prior to listening to this novel, i had happily listened to 64 hours of trollope over the course of one month. i thoroughly enjoyed all of the other novels, two of which were in the palliser series. while trollope did an excellent job of showing the inner workings of his detestable "heroine," his examples of her shallowness and lack of conscience became heavy-handed. it is always difficult to read a book where the reader comes to despise one or more of the main characters. listening to the end was a chore, because i didn't care about any of the main characters in this novel. however, i wanted to know the outcome of this story, in order to maintain continuity with other characters in the palliser series. Timothy West is a brilliant narrator, and his narration added richness to an otherwise tedious story.
I think it could only be enjoyed by someone who hasn't read the preceding Gabriel Allon novels. The first hour or so rehashes the character's history, and events that took place earlier in the series. At points, I wondered whether I had read this book already. After having listened to three long Allon novels, Death in Vienna comes across as formulaic. The author needs some new espionage themes, beyond discovering war criminals, conspiracies to cover up their crimes, and dishonesty within the Catholic church.
I would be careful about listening to a novel for which Mr. Lee is pressed to perform foreign accents. He an excellent reader in British English. However, his Israeli accent sounds like a speech impediment. He substitutes a "w" for an "r."
I would like to encourage the publisher/producer to hire more than one reader. Most readers can not carry off multiple accents, and/or play both female and male roles.
When listening to the book, I sometimes played back passages, to appreciate the descriptive language & details. At some points I was very plot-focused, and intent on finding out the next step in character dialogue and actions. Knowing the outcome of the plot now,I would listen again, to have a greater understanding of the writer's craft. I want to encourage anyone who reads this book to listen to Ms. Sepety's discussion of the research and writing process, an unadvertised feature after the music that concludes reading of the novel.
Hearing a book read out loud is a true test of its quality, as you want to savor every word in a good novel. I only listened to this book when I didn't have any distractions. For most books, I can do the equivalent of skimming, and drive or accomplish some housework. I am an adult, and I think this book stands on its own as an adult read.
This novel offers an intimate (but not sexually explicit!) view into the struggles of rich and poor, living in New Orleans in the 1950s. We gain insight into the idiosyncratic culture of New Orleans, class distinctions in the south & northeast, and the struggles of women trying to be independent before the women's lib movement. We understand the complexity of each character, driving his or her motivations for acts of acts of selfishness & generosity. The author's description of New Orleans and many other historical details weaved throughout the story are fascinating.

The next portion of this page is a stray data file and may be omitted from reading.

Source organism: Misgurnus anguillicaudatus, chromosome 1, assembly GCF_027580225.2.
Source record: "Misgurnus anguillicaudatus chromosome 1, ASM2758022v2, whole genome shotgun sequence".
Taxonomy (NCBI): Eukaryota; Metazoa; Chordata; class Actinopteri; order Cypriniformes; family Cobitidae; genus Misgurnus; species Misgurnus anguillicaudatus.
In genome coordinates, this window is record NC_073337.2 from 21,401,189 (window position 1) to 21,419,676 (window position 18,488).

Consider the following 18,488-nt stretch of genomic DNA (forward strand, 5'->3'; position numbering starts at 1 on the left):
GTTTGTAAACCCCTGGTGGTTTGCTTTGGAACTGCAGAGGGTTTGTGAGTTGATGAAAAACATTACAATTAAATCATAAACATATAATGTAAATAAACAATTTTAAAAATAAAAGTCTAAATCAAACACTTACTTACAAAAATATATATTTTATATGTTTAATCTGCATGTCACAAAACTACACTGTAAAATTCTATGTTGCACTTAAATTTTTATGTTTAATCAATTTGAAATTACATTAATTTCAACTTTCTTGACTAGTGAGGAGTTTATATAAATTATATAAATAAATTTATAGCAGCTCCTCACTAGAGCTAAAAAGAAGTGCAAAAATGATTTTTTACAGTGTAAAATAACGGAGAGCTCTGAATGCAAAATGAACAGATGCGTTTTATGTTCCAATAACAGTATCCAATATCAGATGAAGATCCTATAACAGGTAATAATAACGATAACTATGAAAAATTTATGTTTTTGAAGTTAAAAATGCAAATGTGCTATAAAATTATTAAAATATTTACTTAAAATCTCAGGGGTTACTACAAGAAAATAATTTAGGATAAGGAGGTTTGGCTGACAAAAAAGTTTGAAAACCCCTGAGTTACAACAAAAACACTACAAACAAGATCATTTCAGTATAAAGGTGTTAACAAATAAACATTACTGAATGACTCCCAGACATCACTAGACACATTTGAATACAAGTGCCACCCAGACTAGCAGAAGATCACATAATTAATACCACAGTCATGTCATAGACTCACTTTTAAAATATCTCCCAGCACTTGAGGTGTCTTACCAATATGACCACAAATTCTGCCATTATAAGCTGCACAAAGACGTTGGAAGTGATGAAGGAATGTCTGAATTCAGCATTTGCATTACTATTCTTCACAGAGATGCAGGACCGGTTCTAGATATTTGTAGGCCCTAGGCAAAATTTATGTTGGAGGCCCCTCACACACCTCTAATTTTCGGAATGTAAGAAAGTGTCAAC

The colorful characters and dialog are a real strength of the novel, and the reader captures the dialect and personality of each character. The reader sounds like a 17-year old girl, which is the narrator's age. Yet she seamlessly switches between the characters. Josie's emotional development, in environment of hardship/social shame, is unique-- but not in gimmicky way.
This is my first Lauren Fortgang read.
Won't say, as I've tried not to include spoilers!
Do not be put off by the concept of the brothel. The book feels like a 1950s classic, as the narrator is more aware of sexual & criminal baseness than most other girls of her age, but she doesn't see behind closed doors. Fans of The Help may want to read this book. While classifying in a genre & comparing to another book is too simplistic, Out of the Easy is a coming-of-age story in the same era. Through the 17 year-old girl's search for her adult identity, we gain insight into the social complexities of an era.
I have listened to hundreds of audiobooks, and I have given only a few a triple five-star rating.
The title and first chapters are understated, as is the main character, Cora. Keep reading! We meet Cora as a naive young woman, living in Kansas in the early 20th century. She is bound by the painful constraints of her corset and expectations of propriety. Much of the story is set during an era with strictly enforced morality laws, against alcohol, birth control, cohabitation, and other perceived vices. We grow with Cora, as she explores issues of identity and develops wisdom.
Elizabeth McGovern brings authenticity to Cora's role. I grew up in the Midwest, with a grandmother of Cora's era. Often, I felt like I was listening to my grandmother's lessons on social propriety, and her reflections on social mores before 1960.
since the author lived in saudi arabia, as an american married to a saudi, she has first-hand knowledge of a woman's life there. the novel's view into the intricacies of saudi culture is more compelling than its mystery component. however, the mystery serves as a useful device for the author, as it allows her to unveil more intimate details about saudi culture.
The print version of this book received rave reviews on other sites. Based on the reviews, I did not expect the book to be plot focused. I usually love British classics. Unfortunately, Simon Vance's performance seemed uninspired by the novel. I could not tell whether Vance, or the author, did not develop the characters into memorable individuals. I have listened to a number of well-acted audiobooks by Simon Vance. In this performance, I did not lose myself in his performance of the novel, and instead, found his distinctive voice a distraction.
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